Monday, February 8, 2016
Day 33- Parents of Children with Dermatillomania/CSP:My Child is Not Okay
This article is for parents of children with OCD, dermatilloamnia, or any other mental disorder. I am focusing on parents, not out of blame nor to create guilt, but because they are on the frontlines of the battle against mental health issues. This is because children are resilient, adaptive and have a high neuroplasticity with which they can overcome and learn how to manage their mental disorders before it becomes solidified, layered and integrated into them as they grow older. I am not a doctor, but someone who sufferers from dermatillomania, and as I am finding solutions for myself, I am looking back and seeing how much of what I created for myself could have been prevented in my childhood. Please also see: Day 50 - OCD: From Hiding and Feeling Unwanted to Living and Expressing Fully.
There was a time, perhaps your parents’ generation, where children were to be seen but not heard, it was as if, so long as the child is alive at the end of the day, the parenting has been successful. These days, children’s mental health has become a prevalent issue in many contexts, with new disorders and prescribed medications seemingly mounting every year. This unfortunate equation results in parents who may have the best intentions, but lack the necessary tools required to deal with today’s children’s mental health phenomena. Part of the problem is that, due to a certain amount of stigma created over the years, there has been a lack of understanding and forward motion with regards to the treatment and prevention of mental illness and disorders. So much of what is suffered in adulthood can be explored and understood, expressed and discussed with the child as active participant in childhood. But first, parents on the front lines have to take a look within themselves to see if there is any stigmatization existent in their own minds, conscious or subconscious, expressed or implicit. In order for a conversation with your child to open up, you have to be clear within yourself that there is no judgment, and that your acceptance of your child is in fact, unconditional.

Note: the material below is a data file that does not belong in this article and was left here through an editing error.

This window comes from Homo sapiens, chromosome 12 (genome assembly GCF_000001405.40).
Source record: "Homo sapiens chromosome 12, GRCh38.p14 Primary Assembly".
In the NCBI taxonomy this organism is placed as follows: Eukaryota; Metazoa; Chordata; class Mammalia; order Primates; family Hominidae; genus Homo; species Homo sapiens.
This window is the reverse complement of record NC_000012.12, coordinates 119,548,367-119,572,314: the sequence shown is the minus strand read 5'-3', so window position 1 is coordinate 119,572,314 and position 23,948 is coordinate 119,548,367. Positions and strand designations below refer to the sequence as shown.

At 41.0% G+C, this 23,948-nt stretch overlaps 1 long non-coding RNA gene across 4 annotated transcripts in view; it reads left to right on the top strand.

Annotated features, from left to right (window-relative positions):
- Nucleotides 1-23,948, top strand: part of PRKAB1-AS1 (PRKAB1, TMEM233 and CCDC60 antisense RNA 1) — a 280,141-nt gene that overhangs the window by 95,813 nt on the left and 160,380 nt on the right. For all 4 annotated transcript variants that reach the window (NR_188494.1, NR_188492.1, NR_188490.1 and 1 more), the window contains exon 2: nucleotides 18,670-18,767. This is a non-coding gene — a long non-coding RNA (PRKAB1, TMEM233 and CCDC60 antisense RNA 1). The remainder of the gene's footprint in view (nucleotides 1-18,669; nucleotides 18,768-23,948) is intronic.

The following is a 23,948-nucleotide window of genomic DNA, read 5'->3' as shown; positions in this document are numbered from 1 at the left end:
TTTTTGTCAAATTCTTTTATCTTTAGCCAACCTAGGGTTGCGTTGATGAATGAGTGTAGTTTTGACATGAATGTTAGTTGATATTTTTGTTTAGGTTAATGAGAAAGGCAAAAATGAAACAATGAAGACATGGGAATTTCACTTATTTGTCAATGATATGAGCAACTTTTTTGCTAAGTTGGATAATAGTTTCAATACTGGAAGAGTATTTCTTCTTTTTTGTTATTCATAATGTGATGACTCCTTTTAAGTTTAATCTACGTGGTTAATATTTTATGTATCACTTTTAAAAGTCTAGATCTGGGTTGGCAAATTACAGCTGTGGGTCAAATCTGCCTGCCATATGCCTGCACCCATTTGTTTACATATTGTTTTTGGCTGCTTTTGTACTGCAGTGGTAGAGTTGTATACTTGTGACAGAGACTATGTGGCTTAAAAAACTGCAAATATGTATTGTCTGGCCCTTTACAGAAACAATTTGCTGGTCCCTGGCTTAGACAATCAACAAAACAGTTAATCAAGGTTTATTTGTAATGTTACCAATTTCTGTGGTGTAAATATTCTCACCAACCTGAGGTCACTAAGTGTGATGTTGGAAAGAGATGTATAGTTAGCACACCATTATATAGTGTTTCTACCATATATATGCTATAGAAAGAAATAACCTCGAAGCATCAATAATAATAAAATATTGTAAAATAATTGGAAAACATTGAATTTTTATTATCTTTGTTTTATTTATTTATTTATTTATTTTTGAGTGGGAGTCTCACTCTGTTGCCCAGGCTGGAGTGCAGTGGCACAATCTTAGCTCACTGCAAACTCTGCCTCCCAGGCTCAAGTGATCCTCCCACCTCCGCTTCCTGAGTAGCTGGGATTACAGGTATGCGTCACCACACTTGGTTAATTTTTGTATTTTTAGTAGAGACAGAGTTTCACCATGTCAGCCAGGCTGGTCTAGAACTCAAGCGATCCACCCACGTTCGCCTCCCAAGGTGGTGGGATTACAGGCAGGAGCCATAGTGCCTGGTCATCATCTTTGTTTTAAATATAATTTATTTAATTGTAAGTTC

To this day, 60 percent of people that suffer from a mental illness will not seek help due to fear of being labelled (http://www.mentalhealthcommission.ca/English/initiatives-and-projects/opening-minds). It is an absolute certainty that stigmatizing our children’s mental disorders will only ever prevent treatment and healing, and limit our children from realizing their utmost potential in this life. We have to realize that we must become objective about the fact that our children aren’t okay, and that we do not necessarily know what to do about it. We must unlearn the stigmatization that has been passed down for generations because it is a detriment to our children, and we are the only ones keeping it alive today. We do so by accepting and allowing our own fears, judgments and reactions surrounding the issue of mental health, disorders and psychosis, to seep through into our behaviour and attitudes towards our children. Stigmatizing our children’s mental health renders us blind and deaf, leaving our children isolated in the face of something that they are in no way prepared to handle alone.